Medical researchers at the University of Sydney, Melanoma Institute Australia, Sydney’s Westmead Hospital and Westmead Millennium Institute, say a new drug they have been testing to treat deadly melanoma in the body also shows, for the first time, an ability to shrink secondary tumours (metastases) in the brains of patients with advanced forms of the disease.
They say the new drug may add months to the lives of patients whose melanoma has spread to the brain. Most patients with brain metastases die within four months. The trial’s results, however, showed brain tumours in nine of the 10 patients shrank within the first six weeks. All 10 patients survived beyond five months, two patients survived beyond 12 months. One patient was alive at 19 months.
The drug called Dabrafenib works by targeting a gene mutation found in melanoma cancer, called the BRAF mutation, which is present in 50 percent of human melanomas. The drug works by binding to the activated mutant form of the BRAF protein in the melanoma cell, causing the cell to stop proliferating. In many cases it shrinks and disappears.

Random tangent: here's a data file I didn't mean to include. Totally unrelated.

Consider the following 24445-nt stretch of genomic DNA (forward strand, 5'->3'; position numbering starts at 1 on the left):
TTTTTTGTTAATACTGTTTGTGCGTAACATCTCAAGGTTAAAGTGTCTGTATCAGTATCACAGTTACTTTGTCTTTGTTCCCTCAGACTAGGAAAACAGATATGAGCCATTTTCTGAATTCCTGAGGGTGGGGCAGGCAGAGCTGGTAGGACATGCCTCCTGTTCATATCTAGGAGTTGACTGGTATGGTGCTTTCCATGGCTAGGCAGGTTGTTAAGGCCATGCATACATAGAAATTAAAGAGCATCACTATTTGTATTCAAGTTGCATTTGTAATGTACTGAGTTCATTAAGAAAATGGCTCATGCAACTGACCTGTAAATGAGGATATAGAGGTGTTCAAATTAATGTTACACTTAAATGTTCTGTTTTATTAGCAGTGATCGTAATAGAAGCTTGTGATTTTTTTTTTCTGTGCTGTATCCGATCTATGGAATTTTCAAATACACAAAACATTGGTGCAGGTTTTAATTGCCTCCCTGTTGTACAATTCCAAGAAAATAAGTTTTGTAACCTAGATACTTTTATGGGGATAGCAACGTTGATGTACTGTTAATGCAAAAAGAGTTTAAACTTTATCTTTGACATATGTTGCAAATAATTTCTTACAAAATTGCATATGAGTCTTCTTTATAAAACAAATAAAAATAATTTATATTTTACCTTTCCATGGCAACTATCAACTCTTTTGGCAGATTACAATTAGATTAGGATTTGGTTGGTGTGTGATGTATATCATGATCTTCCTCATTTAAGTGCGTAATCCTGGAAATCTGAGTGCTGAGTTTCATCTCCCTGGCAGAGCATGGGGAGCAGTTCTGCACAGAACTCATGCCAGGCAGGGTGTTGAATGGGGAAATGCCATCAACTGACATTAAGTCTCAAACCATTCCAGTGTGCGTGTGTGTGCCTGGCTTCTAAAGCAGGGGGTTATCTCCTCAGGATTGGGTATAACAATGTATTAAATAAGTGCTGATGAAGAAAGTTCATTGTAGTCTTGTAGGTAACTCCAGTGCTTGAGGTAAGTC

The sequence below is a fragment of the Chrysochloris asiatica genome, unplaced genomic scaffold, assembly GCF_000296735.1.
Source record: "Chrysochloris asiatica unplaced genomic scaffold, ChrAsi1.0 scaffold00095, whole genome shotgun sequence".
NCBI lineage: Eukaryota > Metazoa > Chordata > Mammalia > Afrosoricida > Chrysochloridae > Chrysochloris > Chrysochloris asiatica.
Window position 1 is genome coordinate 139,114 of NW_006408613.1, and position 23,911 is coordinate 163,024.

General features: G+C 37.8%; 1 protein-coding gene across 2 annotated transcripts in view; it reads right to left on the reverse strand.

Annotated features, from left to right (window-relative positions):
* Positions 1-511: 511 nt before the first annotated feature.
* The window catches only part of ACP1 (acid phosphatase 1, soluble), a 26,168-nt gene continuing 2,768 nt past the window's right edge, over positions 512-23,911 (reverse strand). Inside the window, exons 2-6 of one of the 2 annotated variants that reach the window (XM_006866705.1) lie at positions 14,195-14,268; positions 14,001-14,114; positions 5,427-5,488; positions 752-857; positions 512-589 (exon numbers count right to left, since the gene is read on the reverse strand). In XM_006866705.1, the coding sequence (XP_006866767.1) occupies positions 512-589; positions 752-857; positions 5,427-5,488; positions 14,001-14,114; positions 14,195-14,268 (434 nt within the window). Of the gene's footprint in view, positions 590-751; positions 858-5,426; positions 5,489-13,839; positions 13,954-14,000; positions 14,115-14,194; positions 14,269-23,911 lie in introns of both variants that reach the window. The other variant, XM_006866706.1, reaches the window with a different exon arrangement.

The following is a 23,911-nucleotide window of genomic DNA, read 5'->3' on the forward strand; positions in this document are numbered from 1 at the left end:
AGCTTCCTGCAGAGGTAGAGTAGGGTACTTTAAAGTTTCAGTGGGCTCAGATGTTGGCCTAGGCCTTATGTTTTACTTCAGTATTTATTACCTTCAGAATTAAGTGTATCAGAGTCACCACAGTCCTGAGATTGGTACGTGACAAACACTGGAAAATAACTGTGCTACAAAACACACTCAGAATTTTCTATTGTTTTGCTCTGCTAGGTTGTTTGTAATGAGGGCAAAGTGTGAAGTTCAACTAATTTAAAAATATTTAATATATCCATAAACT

The lead author of the study, Dr Georgina Long, from the University of Sydney, Melanoma Institute Australia and Westmead Hospital said, “This is the first evidence that we have a systemic drug therapy that helps prolong survival in patients with multiple melanoma brain metastases. The findings are among the most important in the history of drug treatment for melanoma.
“Currently there is no effective systemic treatment for melanoma brain metastases, and patients whose cancer has spread to the brain are frequently excluded from promising clinical trials. Until now, there has not been a single drug that has shrunk brain metastases in more than 10 out of 100 patients with metastatic melanoma. This drug had a 90 percent success rate in reducing the size of brain metastases.
“Brain metastases in melanoma are a major unsolved problem. Up to this point, melanoma has been notoriously resistant to drug therapy in general, and responses in highly lethal brain metastases are particularly uncommon. Providing these early data are supported in larger cohorts of patients and durable responses are confirmed, this activity in the brain may assist in addressing a large unmet need in patients with metastatic melanoma worldwide,” Dr Long said.
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